There is another consideration: rate of change. In 182 days, at local noon the sun will be barely below the horizon. That means the average change in daylight per day over that period is nearly 8 minutes per day, which means that by Sep 21, the time the incident angle is sufficient to make smooth water reflectivity less than ice is essentially zero.

And the closer you get to the pole, the less time the sun is high enough during a day, and the faster that amount of time approaches zero.

Of course, for any of this to make any difference, it has to be sunny. The arctic is cloudiest during the summer.

December 04, 2009 1:04 PM  
Blogger Hey Skipper said...

However, as mentioned above, waviness causes an appreciable reduction. Since the light specularly reflected from water does not usually reach the viewer, water is usually considered to have a very low albedo in spite of its high reflectivity at high angles of incident light.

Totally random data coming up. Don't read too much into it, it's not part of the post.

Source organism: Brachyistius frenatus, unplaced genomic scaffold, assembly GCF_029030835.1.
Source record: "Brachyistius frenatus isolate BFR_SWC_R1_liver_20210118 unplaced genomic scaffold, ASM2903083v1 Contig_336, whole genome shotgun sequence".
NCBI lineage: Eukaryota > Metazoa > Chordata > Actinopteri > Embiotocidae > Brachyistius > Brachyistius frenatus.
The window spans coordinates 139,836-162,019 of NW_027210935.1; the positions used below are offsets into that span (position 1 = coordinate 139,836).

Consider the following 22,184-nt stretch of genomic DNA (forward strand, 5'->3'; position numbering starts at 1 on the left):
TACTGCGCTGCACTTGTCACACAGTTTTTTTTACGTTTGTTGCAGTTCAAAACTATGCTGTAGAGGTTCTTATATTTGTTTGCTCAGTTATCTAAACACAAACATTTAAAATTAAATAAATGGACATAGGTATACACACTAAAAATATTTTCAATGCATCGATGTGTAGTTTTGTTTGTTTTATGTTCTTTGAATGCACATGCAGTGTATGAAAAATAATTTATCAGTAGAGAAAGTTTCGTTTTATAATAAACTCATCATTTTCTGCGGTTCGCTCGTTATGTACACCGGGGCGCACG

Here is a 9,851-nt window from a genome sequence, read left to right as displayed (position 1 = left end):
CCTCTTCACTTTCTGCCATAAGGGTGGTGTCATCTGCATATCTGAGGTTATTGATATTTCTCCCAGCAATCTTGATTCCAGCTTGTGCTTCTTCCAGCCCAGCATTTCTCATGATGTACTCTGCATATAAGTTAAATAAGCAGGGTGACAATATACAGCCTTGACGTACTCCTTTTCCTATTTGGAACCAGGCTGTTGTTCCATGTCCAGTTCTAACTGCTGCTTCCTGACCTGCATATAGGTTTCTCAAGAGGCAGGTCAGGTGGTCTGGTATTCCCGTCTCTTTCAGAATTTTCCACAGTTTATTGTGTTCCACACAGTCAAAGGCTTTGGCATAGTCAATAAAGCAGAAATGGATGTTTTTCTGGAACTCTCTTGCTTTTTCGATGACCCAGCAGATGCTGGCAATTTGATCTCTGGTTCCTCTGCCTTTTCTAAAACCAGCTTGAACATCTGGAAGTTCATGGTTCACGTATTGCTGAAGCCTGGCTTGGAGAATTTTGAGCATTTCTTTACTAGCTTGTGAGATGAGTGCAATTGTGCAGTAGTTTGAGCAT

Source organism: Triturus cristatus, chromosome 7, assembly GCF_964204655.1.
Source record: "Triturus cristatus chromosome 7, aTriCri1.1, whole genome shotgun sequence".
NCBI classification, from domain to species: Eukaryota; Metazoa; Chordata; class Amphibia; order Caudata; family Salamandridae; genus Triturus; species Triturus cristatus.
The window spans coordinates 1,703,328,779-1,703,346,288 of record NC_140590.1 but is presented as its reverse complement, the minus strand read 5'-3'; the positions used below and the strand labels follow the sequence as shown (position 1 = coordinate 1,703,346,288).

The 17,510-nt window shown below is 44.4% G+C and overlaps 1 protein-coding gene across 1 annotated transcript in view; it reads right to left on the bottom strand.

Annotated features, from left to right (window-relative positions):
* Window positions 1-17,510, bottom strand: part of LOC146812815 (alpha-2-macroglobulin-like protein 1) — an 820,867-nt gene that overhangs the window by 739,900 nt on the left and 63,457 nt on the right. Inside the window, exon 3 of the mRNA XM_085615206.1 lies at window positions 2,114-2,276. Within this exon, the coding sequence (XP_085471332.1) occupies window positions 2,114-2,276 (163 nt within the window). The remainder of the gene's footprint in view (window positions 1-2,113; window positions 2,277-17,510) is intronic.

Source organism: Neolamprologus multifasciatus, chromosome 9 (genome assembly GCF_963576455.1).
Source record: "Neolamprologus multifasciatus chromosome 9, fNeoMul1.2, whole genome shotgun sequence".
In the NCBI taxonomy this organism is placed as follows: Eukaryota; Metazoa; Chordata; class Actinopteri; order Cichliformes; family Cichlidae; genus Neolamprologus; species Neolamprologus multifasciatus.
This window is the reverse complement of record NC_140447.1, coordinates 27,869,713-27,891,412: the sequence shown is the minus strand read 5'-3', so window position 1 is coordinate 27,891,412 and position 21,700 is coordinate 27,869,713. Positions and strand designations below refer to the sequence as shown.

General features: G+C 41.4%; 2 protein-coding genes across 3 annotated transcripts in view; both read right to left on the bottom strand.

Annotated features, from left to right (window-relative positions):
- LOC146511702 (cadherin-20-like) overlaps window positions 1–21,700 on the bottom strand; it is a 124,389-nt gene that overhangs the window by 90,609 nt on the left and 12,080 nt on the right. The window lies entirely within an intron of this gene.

I think I mentioned that above. At high latitudes, light is reflected: except for a very specific view point, water appears dark (low albedo), but does not absorb sunlight (high reflectivity). So long as the sunlight isn't absorbed, it isn't heating the water.

Yes, waviness does produce the same effect as decreasing the incident angle. But for that to make a difference, it has to be wavy. Average windspeed for June is about 12 mph. That does not make for much in the way of waves.

Sorry to go on and on, but considering I called Mr. Anderson pig-ignorant, your points deserved careful consideration (besides, I found it interesting). Perhaps that term is over the top; but hysterical propagandist is not.

His description simply cannot account for sea ice extent increasing to the point where it is unremarkable.

Worse, he completely fails to give any notion of heeding the flip side of reduced ice cover: open water loses heat faster than ice covered water does; water loses heat faster through a thin ice layer than a thick one.